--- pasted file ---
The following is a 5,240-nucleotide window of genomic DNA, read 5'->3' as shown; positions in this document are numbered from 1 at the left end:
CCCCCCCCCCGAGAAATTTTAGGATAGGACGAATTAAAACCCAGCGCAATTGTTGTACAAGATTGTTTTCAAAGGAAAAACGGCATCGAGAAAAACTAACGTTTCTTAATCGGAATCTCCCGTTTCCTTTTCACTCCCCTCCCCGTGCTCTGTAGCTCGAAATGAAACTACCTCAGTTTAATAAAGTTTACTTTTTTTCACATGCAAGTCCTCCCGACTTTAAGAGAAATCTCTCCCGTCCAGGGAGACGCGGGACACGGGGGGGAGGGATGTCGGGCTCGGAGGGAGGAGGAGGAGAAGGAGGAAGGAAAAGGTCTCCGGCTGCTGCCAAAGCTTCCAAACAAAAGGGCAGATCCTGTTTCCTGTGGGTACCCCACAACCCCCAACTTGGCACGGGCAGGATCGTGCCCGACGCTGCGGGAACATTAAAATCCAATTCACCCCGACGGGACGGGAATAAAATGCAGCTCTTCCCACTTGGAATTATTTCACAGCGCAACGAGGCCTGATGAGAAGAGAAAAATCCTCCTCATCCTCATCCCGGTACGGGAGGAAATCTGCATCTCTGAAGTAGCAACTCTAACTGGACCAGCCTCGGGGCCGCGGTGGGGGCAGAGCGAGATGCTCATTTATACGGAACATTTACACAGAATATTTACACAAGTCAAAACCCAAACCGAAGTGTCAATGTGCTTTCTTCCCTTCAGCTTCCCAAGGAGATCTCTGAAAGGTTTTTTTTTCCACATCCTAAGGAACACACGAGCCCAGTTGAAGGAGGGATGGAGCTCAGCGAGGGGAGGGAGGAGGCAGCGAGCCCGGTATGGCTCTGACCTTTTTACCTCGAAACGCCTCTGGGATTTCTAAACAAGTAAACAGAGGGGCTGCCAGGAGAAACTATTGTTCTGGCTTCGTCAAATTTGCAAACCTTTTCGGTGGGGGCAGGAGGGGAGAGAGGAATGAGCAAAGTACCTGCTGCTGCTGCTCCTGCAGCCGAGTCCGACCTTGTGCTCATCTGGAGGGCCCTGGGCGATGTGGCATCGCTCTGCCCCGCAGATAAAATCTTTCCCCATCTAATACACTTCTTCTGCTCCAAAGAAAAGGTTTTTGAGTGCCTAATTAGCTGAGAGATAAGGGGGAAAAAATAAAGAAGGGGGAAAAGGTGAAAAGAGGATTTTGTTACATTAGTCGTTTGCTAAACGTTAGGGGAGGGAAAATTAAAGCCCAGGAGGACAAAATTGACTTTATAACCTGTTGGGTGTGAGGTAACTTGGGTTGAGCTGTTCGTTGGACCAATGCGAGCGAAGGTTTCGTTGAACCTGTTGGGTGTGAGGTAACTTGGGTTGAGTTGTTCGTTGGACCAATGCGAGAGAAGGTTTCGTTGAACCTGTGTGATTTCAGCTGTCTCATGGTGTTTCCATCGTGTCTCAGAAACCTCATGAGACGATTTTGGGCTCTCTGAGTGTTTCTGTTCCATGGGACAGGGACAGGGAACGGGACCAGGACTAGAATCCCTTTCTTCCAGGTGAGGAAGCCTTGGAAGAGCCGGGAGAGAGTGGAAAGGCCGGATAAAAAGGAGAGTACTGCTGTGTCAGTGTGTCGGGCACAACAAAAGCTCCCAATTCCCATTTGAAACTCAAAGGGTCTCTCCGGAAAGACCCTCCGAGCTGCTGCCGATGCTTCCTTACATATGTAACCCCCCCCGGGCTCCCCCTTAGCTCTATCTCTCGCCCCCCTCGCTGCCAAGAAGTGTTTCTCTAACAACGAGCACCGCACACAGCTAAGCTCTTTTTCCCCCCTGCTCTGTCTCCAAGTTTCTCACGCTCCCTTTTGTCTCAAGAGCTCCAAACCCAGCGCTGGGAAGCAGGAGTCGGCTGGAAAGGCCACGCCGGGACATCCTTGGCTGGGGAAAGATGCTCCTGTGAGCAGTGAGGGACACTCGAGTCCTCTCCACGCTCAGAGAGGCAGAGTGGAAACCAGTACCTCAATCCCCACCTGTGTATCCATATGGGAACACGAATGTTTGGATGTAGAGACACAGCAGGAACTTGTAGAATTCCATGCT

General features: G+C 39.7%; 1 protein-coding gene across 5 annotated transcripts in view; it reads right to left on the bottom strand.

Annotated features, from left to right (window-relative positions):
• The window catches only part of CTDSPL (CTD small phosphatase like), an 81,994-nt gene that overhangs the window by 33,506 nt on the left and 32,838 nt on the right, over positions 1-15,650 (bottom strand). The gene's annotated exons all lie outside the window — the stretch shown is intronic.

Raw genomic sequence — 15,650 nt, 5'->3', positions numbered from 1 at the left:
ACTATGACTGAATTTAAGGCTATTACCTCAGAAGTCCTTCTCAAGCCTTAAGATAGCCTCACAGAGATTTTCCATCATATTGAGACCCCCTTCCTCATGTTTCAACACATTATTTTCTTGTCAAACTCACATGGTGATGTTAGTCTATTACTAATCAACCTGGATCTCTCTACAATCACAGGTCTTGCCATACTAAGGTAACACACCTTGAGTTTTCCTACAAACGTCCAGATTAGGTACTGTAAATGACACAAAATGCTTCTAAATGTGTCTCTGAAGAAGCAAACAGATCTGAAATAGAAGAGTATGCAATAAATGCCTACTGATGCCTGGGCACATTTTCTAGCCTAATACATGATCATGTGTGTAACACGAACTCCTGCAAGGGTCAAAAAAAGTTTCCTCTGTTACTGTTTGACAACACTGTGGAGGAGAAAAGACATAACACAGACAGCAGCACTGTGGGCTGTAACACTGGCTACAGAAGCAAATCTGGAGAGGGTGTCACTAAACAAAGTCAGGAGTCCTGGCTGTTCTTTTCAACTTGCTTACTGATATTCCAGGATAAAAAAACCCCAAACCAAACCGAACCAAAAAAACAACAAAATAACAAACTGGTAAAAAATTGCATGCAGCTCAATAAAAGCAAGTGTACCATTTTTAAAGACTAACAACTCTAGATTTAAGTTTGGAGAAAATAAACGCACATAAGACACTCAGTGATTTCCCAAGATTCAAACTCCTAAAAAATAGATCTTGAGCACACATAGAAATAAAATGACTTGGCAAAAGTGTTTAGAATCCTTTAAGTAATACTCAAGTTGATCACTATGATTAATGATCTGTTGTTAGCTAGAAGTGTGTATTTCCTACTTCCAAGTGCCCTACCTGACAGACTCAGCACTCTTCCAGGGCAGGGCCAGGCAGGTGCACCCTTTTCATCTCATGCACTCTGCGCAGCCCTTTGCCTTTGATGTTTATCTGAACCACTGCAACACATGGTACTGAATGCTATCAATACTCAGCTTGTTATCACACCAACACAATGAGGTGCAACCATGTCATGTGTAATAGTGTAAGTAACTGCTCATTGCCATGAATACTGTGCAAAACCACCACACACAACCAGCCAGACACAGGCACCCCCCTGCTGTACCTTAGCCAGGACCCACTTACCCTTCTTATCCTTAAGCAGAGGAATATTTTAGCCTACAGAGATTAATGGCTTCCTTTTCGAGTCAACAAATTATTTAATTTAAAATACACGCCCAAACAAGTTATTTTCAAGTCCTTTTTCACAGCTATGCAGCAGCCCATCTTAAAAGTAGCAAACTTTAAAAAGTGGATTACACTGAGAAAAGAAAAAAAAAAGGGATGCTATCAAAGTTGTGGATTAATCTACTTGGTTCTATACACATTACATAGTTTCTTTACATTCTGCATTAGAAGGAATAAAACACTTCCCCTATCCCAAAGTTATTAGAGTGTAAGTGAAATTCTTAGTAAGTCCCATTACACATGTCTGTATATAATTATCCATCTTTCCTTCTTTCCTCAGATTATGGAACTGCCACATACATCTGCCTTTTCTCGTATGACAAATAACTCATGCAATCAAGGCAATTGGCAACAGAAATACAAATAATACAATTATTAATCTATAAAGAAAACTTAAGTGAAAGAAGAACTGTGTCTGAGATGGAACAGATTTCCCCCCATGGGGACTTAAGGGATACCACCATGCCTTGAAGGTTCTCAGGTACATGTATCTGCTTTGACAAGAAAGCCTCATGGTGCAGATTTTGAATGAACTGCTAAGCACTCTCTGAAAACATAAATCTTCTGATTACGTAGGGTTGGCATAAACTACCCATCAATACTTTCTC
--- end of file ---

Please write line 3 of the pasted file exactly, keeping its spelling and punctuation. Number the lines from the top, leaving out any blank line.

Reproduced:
General features: G+C 39.7%; 1 protein-coding gene across 5 annotated transcripts in view; it reads right to left on the bottom strand.